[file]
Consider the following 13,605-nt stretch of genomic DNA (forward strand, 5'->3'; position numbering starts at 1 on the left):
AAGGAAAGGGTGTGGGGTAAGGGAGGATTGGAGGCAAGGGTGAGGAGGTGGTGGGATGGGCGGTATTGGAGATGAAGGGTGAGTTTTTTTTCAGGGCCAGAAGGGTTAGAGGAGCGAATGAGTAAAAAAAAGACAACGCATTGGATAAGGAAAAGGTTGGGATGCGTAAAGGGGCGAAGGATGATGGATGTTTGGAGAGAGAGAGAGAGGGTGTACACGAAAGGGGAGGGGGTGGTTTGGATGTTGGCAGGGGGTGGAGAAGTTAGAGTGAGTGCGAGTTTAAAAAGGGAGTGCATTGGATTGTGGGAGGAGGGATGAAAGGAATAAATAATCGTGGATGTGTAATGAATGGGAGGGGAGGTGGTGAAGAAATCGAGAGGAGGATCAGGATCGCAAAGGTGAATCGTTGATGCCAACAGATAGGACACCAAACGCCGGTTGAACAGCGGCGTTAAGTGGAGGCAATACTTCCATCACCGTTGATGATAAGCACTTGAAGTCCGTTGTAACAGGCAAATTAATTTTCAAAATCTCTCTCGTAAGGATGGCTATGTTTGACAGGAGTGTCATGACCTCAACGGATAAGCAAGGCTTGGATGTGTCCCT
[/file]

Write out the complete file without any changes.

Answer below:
Consider the following 13,605-nt stretch of genomic DNA (forward strand, 5'->3'; position numbering starts at 1 on the left):
AAGGAAAGGGTGTGGGGTAAGGGAGGATTGGAGGCAAGGGTGAGGAGGTGGTGGGATGGGCGGTATTGGAGATGAAGGGTGAGTTTTTTTTCAGGGCCAGAAGGGTTAGAGGAGCGAATGAGTAAAAAAAAGACAACGCATTGGATAAGGAAAAGGTTGGGATGCGTAAAGGGGCGAAGGATGATGGATGTTTGGAGAGAGAGAGAGAGGGTGTACACGAAAGGGGAGGGGGTGGTTTGGATGTTGGCAGGGGGTGGAGAAGTTAGAGTGAGTGCGAGTTTAAAAAGGGAGTGCATTGGATTGTGGGAGGAGGGATGAAAGGAATAAATAATCGTGGATGTGTAATGAATGGGAGGGGAGGTGGTGAAGAAATCGAGAGGAGGATCAGGATCGCAAAGGTGAATCGTTGATGCCAACAGATAGGACACCAAACGCCGGTTGAACAGCGGCGTTAAGTGGAGGCAATACTTCCATCACCGTTGATGATAAGCACTTGAAGTCCGTTGTAACAGGCAAATTAATTTTCAAAATCTCTCTCGTAAGGATGGCTATGTTTGACAGGAGTGTCATGACCTCAACGGATAAGCAAGGCTTGGATGTGTCCCT